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julia999's avatar

Were the final copies of Shakespeare's plays written by hand?

Asked by julia999 (338 points ) December 20th, 2009

That is, after Shakespeare handed them in, they would have been rewritten and stored.

Here’s a pic:
http://upload.wikimedia.org/wikipedia/commons/a/ab/FirstFolioMuchAdo.jpg

Were they handwritten by scribes? The inconsistencies appear only slight, it seems almost impossible.

And if they were handwritten, would it have taken a person very long to do so?

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9 Answers

CyanoticWasp's avatar

I hope to hell we’re not going to debate again whether they could have been typed by monkeys…

The reference photo shows printed text. That is, mechanically printed, on a press.

Hawaii_Jake's avatar

My first question is what do you mean by “final copies”?

If you mean those copies used by the actors, the answer is that we have no way of knowing since none of those have survived.

CyanoticWasp's avatar

@hawaii_jake, the actors, or the scripts?

:)

PandoraBoxx's avatar

It would be difficult for Shakespeare to “hand in” copies of his plays for First Folio publication; they were collected and published seven years after his death.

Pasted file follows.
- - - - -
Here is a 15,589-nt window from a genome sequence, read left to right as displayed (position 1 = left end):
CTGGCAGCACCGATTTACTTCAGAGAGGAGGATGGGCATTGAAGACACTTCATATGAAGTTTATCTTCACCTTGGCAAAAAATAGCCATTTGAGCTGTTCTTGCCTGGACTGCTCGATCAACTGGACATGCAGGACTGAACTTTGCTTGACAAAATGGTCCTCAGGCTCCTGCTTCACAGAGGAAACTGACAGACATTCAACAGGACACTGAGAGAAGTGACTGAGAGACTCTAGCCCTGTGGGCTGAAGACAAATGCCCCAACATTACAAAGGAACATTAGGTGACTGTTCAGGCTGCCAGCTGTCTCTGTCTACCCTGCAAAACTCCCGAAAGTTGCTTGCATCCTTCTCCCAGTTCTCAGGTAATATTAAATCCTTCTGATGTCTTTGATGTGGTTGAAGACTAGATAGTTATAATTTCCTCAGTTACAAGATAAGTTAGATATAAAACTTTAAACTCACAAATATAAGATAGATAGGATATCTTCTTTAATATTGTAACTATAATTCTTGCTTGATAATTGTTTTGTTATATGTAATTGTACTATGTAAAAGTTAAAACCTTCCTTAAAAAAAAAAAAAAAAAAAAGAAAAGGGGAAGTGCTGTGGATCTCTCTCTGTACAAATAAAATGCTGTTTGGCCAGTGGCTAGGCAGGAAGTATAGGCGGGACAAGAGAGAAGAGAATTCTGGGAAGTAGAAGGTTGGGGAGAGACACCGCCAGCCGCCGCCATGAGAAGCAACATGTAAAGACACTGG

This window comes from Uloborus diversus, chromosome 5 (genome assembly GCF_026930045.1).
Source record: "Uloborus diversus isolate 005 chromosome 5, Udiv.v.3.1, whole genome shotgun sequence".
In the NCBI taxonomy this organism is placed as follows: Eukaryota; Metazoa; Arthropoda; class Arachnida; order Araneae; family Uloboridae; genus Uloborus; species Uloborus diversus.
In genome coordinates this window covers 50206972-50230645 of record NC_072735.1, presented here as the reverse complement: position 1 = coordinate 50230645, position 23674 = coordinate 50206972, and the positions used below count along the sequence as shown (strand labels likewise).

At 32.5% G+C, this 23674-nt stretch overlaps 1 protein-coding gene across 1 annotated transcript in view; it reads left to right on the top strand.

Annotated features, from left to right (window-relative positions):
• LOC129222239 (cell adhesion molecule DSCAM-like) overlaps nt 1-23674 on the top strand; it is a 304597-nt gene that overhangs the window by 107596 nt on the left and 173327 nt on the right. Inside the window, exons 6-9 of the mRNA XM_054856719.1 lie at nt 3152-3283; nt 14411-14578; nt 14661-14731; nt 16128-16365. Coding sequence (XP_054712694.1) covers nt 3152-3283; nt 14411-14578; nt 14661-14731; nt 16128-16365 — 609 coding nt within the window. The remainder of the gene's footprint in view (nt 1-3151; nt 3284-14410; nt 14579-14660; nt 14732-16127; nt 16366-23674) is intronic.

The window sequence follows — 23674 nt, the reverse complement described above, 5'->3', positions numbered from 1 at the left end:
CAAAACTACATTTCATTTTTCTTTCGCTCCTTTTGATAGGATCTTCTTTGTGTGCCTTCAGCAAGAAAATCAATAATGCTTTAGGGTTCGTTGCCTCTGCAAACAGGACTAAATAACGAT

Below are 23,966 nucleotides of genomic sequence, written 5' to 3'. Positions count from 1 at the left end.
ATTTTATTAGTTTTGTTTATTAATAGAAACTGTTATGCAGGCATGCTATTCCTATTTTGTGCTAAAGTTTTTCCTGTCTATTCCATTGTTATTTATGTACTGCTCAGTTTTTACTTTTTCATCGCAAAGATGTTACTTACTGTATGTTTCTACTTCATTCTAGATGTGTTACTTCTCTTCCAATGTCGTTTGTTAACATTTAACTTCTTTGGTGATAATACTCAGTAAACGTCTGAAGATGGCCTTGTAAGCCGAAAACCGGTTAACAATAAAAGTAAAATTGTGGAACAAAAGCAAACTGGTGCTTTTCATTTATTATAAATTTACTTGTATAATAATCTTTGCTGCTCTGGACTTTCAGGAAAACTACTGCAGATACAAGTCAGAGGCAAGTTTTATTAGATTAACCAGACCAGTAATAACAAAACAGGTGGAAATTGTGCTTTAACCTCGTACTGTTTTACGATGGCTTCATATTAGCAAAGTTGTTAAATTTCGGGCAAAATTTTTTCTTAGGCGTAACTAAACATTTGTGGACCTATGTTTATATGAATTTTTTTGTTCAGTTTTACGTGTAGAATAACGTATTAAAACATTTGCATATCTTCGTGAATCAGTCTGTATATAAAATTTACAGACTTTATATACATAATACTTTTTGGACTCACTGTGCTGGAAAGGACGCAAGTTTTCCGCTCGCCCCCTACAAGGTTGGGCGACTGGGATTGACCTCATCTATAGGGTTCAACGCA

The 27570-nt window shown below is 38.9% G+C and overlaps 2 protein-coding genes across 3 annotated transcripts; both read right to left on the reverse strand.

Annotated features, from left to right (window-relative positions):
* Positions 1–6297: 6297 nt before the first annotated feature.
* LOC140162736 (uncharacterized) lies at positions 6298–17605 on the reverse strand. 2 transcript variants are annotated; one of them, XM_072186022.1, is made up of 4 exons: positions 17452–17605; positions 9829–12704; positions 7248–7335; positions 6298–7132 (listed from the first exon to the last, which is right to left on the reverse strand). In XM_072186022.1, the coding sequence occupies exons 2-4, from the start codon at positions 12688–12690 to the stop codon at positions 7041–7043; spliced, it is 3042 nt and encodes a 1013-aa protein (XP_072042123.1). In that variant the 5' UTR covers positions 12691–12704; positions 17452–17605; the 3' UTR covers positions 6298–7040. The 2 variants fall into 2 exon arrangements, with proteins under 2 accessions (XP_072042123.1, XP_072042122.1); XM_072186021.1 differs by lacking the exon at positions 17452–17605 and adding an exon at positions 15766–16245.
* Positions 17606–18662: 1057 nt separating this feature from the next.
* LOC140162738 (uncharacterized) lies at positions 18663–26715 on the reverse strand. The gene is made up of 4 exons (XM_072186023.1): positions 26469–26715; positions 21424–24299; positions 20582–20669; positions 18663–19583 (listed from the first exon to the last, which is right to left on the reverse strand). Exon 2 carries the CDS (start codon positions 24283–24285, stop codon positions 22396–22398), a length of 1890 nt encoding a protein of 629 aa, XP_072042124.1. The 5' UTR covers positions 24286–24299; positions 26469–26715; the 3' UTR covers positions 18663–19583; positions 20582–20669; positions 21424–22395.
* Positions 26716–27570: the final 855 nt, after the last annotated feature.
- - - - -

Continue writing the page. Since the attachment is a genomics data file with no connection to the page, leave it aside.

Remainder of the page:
Jeruba's avatar

At the link cited by @PandoraBoxx:

“Printed in folio format and containing 36 plays (see list of Shakespeare’s plays), it was prepared by Shakespeare’s colleagues John Heminges and Henry Condell and published in 1623, about seven years after Shakespeare’s death.”

By that time the printing press had been around for not quite 200 years.

CyanoticWasp's avatar

@Jeruba, perhaps we should cross-link this to an ongoing fluther thread regarding mechanical printing with movable type… right here

Jeruba's avatar

There’s some overlap, @CyanoticWasp, but I think the point here is that manuscripts were not hand-copied by scribes in Shakespeare’s time. Books were printed on a press with movable type.

julia999's avatar

@Jeruba Your answers were exactly what I was trying to ask, thanks!

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